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Lake-Effect Snow

My brother is still learning to walk and he’s tall enough that the snow outside could swallow him whole.  

It’s bright outside, the lake is frozen over,  

  and I’ve got two hands on the ground. 

I’ve got two hands frozen on the ground,  

         and somewhere along the line 

the snow makes my hands numb enough that it shakes me to my core— 

but not here.  

      Not here, not here, not here. 

     Here, I am outside  

with my siblings who are tall enough to disappear head-first into snow. 

     They’re tall enough to disappear into the earth and I  

         am tall enough to rest atop it. 

Our dad calls us inside.  

 There’s a fire that burns to the core. 

The world is only as big as the snow in our front yard  

           and the stairs in front of my bedroom. 

Somewhere along the line, the world becomes  

         the stars and the sun 

and the people I’ve loved  

and the things I wish I could get back. 

But not here.  

    Not here, not here, not here. 


Months, maybe weeks later, I’m in a house that I’ll know my whole life. 

   I'm tall enough to reach across the dining room table.  

   There's still carpet in the hall.  

   I'm tall enough to stand on the kitchen counters 

   and reach the top shelf.  

   I'm tall enough to see out the window on my own  

   when those bright red birds pass by.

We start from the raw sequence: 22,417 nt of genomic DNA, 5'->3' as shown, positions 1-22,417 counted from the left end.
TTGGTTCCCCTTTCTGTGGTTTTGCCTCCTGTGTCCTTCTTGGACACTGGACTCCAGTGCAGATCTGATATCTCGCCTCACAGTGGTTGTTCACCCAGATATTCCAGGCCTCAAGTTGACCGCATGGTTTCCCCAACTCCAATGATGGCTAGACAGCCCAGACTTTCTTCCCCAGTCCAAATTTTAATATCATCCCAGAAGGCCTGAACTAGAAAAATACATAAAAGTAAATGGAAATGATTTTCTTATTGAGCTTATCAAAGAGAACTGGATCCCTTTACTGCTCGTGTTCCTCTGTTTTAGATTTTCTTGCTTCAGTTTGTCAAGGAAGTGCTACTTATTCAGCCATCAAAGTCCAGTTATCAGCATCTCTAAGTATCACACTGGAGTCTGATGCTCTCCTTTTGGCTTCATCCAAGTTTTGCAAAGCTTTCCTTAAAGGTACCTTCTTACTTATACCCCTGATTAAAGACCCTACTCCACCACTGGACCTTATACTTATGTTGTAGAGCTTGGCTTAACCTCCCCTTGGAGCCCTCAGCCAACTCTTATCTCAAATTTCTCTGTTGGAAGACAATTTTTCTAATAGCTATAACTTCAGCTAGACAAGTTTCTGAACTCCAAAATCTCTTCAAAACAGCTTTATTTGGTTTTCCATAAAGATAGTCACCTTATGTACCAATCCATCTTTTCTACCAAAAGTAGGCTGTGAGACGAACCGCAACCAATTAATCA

I'm tall enough to see the world for everything it is, 

      because when you're this tall, 

      the world is only the things that you can hold in the palm of your hand. 

You run some more, you learn some more things,  

and the world becomes something big enough that you lose sight of it entirely. 

               But right now, 

you're tall enough to hang the Christmas ornaments where the cats can't get them.  

Maybe that's enough.  

 Maybe that’s all there needs to be. 


Somewhere along the line, you realize that you got it right the first time. 

You realize that the world only needed to be  

    the snow in your yard, 

    the white noise of the TV, 

    the stairs up to your bedroom. 

The world only needed to be what you could fit in the palm of your hand. 

      But not here. 

                                             not here, not here, not here. 

  • D.E. Culpepper studies Ancient Greece in his spare time. Occasionally, he is interested in philosophy and writing. He lives in an apartment with many small objects and a cat that enjoys kicking them in hard-to-reach places. He wrote his first poem at 7 years old, in which he recounts the woes that accompany eating too much candy. 

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